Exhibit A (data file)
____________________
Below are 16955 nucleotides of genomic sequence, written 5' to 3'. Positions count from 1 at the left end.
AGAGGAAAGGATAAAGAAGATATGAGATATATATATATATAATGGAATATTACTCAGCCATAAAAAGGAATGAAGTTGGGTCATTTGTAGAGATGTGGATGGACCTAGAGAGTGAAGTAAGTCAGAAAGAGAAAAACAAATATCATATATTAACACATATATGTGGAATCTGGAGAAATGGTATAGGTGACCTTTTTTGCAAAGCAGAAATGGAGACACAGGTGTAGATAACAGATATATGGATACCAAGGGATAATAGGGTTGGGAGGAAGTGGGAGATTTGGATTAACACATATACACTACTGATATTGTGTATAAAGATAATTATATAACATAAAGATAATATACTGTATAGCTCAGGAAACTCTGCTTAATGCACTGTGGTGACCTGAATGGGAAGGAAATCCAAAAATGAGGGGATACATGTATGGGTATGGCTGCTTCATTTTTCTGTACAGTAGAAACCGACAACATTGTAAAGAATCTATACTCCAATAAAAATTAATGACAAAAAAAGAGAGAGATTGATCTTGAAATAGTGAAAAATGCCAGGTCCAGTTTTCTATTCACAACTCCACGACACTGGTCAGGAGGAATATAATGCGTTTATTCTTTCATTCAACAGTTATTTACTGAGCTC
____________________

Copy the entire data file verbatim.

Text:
Below are 16955 nucleotides of genomic sequence, written 5' to 3'. Positions count from 1 at the left end.
AGAGGAAAGGATAAAGAAGATATGAGATATATATATATATAATGGAATATTACTCAGCCATAAAAAGGAATGAAGTTGGGTCATTTGTAGAGATGTGGATGGACCTAGAGAGTGAAGTAAGTCAGAAAGAGAAAAACAAATATCATATATTAACACATATATGTGGAATCTGGAGAAATGGTATAGGTGACCTTTTTTGCAAAGCAGAAATGGAGACACAGGTGTAGATAACAGATATATGGATACCAAGGGATAATAGGGTTGGGAGGAAGTGGGAGATTTGGATTAACACATATACACTACTGATATTGTGTATAAAGATAATTATATAACATAAAGATAATATACTGTATAGCTCAGGAAACTCTGCTTAATGCACTGTGGTGACCTGAATGGGAAGGAAATCCAAAAATGAGGGGATACATGTATGGGTATGGCTGCTTCATTTTTCTGTACAGTAGAAACCGACAACATTGTAAAGAATCTATACTCCAATAAAAATTAATGACAAAAAAAGAGAGAGATTGATCTTGAAATAGTGAAAAATGCCAGGTCCAGTTTTCTATTCACAACTCCACGACACTGGTCAGGAGGAATATAATGCGTTTATTCTTTCATTCAACAGTTATTTACTGAGCTC